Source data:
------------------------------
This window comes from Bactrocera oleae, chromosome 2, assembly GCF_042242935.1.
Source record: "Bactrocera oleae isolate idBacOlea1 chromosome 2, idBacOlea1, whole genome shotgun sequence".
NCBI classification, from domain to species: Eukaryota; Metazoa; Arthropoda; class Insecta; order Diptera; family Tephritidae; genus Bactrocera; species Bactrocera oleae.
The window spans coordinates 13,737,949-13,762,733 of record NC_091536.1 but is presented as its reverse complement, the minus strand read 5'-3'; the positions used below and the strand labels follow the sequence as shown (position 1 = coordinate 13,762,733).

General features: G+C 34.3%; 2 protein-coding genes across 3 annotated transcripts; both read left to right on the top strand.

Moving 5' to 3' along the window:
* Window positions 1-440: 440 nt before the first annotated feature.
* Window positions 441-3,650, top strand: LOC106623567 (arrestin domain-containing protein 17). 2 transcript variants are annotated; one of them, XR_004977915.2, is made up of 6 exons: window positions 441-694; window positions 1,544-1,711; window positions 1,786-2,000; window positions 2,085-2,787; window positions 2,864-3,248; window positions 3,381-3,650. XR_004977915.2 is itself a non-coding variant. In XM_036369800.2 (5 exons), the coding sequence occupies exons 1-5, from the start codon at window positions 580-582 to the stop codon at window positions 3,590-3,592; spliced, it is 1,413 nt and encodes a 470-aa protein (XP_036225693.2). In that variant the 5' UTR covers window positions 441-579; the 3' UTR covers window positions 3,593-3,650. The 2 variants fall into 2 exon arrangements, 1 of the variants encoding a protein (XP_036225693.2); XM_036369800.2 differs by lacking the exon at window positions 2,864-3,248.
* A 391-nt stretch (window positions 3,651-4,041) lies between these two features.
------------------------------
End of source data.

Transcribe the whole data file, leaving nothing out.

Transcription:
This window comes from Bactrocera oleae, chromosome 2, assembly GCF_042242935.1.
Source record: "Bactrocera oleae isolate idBacOlea1 chromosome 2, idBacOlea1, whole genome shotgun sequence".
NCBI classification, from domain to species: Eukaryota; Metazoa; Arthropoda; class Insecta; order Diptera; family Tephritidae; genus Bactrocera; species Bactrocera oleae.
The window spans coordinates 13,737,949-13,762,733 of record NC_091536.1 but is presented as its reverse complement, the minus strand read 5'-3'; the positions used below and the strand labels follow the sequence as shown (position 1 = coordinate 13,762,733).

General features: G+C 34.3%; 2 protein-coding genes across 3 annotated transcripts; both read left to right on the top strand.

Moving 5' to 3' along the window:
* Window positions 1-440: 440 nt before the first annotated feature.
* Window positions 441-3,650, top strand: LOC106623567 (arrestin domain-containing protein 17). 2 transcript variants are annotated; one of them, XR_004977915.2, is made up of 6 exons: window positions 441-694; window positions 1,544-1,711; window positions 1,786-2,000; window positions 2,085-2,787; window positions 2,864-3,248; window positions 3,381-3,650. XR_004977915.2 is itself a non-coding variant. In XM_036369800.2 (5 exons), the coding sequence occupies exons 1-5, from the start codon at window positions 580-582 to the stop codon at window positions 3,590-3,592; spliced, it is 1,413 nt and encodes a 470-aa protein (XP_036225693.2). In that variant the 5' UTR covers window positions 441-579; the 3' UTR covers window positions 3,593-3,650. The 2 variants fall into 2 exon arrangements, 1 of the variants encoding a protein (XP_036225693.2); XM_036369800.2 differs by lacking the exon at window positions 2,864-3,248.
* A 391-nt stretch (window positions 3,651-4,041) lies between these two features.